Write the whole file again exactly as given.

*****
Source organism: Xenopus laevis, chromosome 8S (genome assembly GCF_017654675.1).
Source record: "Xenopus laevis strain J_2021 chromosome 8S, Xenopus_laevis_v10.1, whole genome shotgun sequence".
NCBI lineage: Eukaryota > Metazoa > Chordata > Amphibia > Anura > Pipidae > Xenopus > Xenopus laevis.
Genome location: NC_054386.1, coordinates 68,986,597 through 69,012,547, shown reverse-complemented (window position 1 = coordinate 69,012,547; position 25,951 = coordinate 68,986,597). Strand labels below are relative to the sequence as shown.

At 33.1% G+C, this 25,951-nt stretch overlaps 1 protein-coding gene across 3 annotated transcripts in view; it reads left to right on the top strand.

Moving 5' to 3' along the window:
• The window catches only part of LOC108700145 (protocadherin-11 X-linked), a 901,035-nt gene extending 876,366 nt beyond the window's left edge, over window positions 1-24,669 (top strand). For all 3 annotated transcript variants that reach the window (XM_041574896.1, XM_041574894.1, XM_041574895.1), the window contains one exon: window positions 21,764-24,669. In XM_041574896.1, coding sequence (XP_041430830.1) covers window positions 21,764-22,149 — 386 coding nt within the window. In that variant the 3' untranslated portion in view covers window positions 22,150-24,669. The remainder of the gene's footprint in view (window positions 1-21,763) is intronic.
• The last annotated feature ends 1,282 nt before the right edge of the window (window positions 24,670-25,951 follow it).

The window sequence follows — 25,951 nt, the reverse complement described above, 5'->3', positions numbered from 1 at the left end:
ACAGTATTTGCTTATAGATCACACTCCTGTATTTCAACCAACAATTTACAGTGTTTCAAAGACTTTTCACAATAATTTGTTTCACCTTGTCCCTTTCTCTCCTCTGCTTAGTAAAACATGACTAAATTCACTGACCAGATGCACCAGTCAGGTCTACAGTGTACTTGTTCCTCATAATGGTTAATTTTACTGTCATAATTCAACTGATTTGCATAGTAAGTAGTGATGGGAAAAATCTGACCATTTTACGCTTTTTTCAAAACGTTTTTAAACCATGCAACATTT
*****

Source organism: Xenopus laevis, chromosome 8S (genome assembly GCF_017654675.1).
Source record: "Xenopus laevis strain J_2021 chromosome 8S, Xenopus_laevis_v10.1, whole genome shotgun sequence".
NCBI lineage: Eukaryota > Metazoa > Chordata > Amphibia > Anura > Pipidae > Xenopus > Xenopus laevis.
Genome location: NC_054386.1, coordinates 68,986,597 through 69,012,547, shown reverse-complemented (window position 1 = coordinate 69,012,547; position 25,951 = coordinate 68,986,597). Strand labels below are relative to the sequence as shown.

At 33.1% G+C, this 25,951-nt stretch overlaps 1 protein-coding gene across 3 annotated transcripts in view; it reads left to right on the top strand.

Moving 5' to 3' along the window:
• The window catches only part of LOC108700145 (protocadherin-11 X-linked), a 901,035-nt gene extending 876,366 nt beyond the window's left edge, over window positions 1-24,669 (top strand). For all 3 annotated transcript variants that reach the window (XM_041574896.1, XM_041574894.1, XM_041574895.1), the window contains one exon: window positions 21,764-24,669. In XM_041574896.1, coding sequence (XP_041430830.1) covers window positions 21,764-22,149 — 386 coding nt within the window. In that variant the 3' untranslated portion in view covers window positions 22,150-24,669. The remainder of the gene's footprint in view (window positions 1-21,763) is intronic.
• The last annotated feature ends 1,282 nt before the right edge of the window (window positions 24,670-25,951 follow it).

The window sequence follows — 25,951 nt, the reverse complement described above, 5'->3', positions numbered from 1 at the left end:
ACAGTATTTGCTTATAGATCACACTCCTGTATTTCAACCAACAATTTACAGTGTTTCAAAGACTTTTCACAATAATTTGTTTCACCTTGTCCCTTTCTCTCCTCTGCTTAGTAAAACATGACTAAATTCACTGACCAGATGCACCAGTCAGGTCTACAGTGTACTTGTTCCTCATAATGGTTAATTTTACTGTCATAATTCAACTGATTTGCATAGTAAGTAGTGATGGGAAAAATCTGACCATTTTACGCTTTTTTCAAAACGTTTTTAAACCATGCAACATTT